I wrote the following on January 14, while vacationing in Cuba:
While I consider myself to be a cynical man, one deeply suspicious of the corporate agenda, my wife, a woman of sunnier disposition, recently suggested something that shocked even me.
We were reading poolside in Cuba, me with an e-reader lent to me by her sister, she with her physical book, when I questioned why two publishers, Simon and Shuster and Macmillan, do not sell their ebooks to libraries, and Penguin is only just beginning a test project with the New York City system,. Her theory took me aback, namely that the two publishers have the goal of weakening and ultimately destroying public libraries.
Initially I dismissed her speculation as cynically paranoid even by my own standards, asking her if this were true, why do they continue to sell their physical products to lending institutions? Her answer both surprised and unsettled me.
Arguing that ebooks are growing increasingly popular, Janice, a former librarian, suggested that the withholding of their virtual products is part of a long-term business plan to starve libraries of their resources and thus of their relevance to the tax-paying public. She posits that the reason they haven't removed their physical products from free public access is that such a move would be too obvious and provoke outrage from people who hold ready and equitable access to information to be a sacred trust, part of the social contract that underpins any democracy worthy of the name. Hence, like the slow boil of the frog, first comes the withholding of the ebooks, ever-growing in popularity, the aforementioned goal waiting to be realized in a not-too-distant future.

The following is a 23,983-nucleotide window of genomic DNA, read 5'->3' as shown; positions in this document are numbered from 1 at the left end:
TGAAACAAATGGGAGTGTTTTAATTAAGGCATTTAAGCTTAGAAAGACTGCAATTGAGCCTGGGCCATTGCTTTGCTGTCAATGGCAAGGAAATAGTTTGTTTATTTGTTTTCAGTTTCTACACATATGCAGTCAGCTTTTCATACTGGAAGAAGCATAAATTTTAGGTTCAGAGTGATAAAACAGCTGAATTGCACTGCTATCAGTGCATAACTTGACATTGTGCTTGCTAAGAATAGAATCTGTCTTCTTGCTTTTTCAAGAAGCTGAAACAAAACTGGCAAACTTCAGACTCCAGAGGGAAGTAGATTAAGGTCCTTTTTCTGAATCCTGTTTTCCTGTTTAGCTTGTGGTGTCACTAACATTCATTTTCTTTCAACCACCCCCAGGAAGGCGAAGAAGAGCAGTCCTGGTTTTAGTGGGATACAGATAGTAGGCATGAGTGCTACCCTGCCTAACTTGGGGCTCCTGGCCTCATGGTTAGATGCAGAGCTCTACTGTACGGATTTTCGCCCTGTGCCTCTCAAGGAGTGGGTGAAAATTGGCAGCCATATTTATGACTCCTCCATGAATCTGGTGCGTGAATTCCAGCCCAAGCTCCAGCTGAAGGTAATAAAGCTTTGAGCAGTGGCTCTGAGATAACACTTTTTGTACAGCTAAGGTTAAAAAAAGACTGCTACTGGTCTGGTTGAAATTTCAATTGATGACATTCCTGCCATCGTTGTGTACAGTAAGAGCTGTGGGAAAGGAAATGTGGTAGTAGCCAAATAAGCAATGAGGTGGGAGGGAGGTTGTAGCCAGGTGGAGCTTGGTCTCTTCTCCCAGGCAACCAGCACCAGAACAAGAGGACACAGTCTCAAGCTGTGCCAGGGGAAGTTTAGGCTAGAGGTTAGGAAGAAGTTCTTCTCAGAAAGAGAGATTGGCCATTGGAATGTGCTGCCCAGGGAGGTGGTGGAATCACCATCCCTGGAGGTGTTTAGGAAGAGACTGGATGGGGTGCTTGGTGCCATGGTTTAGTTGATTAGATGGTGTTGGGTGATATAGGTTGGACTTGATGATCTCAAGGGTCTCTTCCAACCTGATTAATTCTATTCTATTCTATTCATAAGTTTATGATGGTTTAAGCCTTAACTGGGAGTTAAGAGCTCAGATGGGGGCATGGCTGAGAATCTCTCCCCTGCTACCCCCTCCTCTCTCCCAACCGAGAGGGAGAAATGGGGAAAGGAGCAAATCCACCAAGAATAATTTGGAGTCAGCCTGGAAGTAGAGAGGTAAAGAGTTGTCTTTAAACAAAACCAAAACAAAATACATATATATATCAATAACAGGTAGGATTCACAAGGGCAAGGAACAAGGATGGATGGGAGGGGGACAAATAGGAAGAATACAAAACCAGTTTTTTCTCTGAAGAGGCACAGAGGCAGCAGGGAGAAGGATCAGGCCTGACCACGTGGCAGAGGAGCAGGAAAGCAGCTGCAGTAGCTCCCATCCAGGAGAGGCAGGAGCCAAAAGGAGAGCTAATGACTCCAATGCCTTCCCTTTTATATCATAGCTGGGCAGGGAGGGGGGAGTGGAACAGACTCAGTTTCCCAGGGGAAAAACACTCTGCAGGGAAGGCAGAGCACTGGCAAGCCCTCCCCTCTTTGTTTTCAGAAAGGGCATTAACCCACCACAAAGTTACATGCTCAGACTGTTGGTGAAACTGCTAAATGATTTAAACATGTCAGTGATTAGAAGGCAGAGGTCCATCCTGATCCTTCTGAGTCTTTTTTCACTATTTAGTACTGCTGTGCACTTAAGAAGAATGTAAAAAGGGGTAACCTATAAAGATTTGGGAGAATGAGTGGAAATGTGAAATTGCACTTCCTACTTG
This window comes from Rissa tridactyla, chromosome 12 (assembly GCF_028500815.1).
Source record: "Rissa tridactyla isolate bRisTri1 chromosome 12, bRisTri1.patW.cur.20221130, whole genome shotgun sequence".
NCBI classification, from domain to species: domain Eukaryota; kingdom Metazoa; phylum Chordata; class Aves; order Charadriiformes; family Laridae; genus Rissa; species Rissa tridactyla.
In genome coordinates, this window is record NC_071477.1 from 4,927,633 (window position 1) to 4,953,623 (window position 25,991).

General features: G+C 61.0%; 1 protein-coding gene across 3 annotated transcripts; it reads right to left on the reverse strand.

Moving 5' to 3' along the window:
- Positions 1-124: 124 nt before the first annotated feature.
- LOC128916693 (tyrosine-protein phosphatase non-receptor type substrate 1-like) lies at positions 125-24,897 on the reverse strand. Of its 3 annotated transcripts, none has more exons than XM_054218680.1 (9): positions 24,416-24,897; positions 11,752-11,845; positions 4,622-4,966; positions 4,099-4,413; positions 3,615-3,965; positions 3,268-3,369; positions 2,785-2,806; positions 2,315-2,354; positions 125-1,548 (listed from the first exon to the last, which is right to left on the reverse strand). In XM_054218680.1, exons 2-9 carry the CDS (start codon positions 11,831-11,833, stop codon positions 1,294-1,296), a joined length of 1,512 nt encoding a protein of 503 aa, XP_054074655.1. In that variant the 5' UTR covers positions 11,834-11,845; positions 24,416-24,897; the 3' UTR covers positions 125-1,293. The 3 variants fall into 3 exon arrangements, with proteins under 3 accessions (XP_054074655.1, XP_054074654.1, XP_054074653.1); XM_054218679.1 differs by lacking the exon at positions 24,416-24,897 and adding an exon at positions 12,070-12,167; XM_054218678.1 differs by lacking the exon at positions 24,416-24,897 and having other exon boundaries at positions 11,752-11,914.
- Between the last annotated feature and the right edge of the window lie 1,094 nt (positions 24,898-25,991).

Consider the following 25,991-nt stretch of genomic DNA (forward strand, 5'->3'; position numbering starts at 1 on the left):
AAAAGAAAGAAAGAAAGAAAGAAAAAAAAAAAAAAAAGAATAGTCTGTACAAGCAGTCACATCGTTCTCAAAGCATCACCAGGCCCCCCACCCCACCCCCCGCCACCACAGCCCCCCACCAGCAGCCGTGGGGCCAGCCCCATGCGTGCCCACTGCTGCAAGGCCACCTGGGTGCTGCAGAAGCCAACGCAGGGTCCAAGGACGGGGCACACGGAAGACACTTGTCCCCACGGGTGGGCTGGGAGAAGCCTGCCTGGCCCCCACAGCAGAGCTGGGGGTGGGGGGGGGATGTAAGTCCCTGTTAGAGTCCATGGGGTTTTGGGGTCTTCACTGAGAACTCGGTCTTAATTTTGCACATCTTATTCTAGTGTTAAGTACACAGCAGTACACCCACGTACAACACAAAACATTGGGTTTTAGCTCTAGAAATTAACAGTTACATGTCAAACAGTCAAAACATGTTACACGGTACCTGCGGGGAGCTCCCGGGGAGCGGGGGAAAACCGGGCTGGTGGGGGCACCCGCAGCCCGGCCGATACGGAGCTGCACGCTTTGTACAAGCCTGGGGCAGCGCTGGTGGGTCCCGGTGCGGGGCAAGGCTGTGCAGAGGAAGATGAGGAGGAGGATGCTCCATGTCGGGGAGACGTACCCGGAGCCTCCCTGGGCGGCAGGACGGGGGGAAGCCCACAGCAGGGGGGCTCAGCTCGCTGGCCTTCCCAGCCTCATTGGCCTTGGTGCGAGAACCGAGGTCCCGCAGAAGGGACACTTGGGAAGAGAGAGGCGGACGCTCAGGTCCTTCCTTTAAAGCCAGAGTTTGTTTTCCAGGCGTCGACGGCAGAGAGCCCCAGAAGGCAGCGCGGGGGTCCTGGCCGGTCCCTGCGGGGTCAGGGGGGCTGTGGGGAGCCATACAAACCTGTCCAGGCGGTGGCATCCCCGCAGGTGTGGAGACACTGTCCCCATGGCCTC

Is my wife correct in her dire prognostication? I obviously have no way of knowing. However, given that she is a woman of uncommon discernment, one whose judgement and advice I rely on and trust more than anyone else's, I am now very troubled by the prospect she has raised.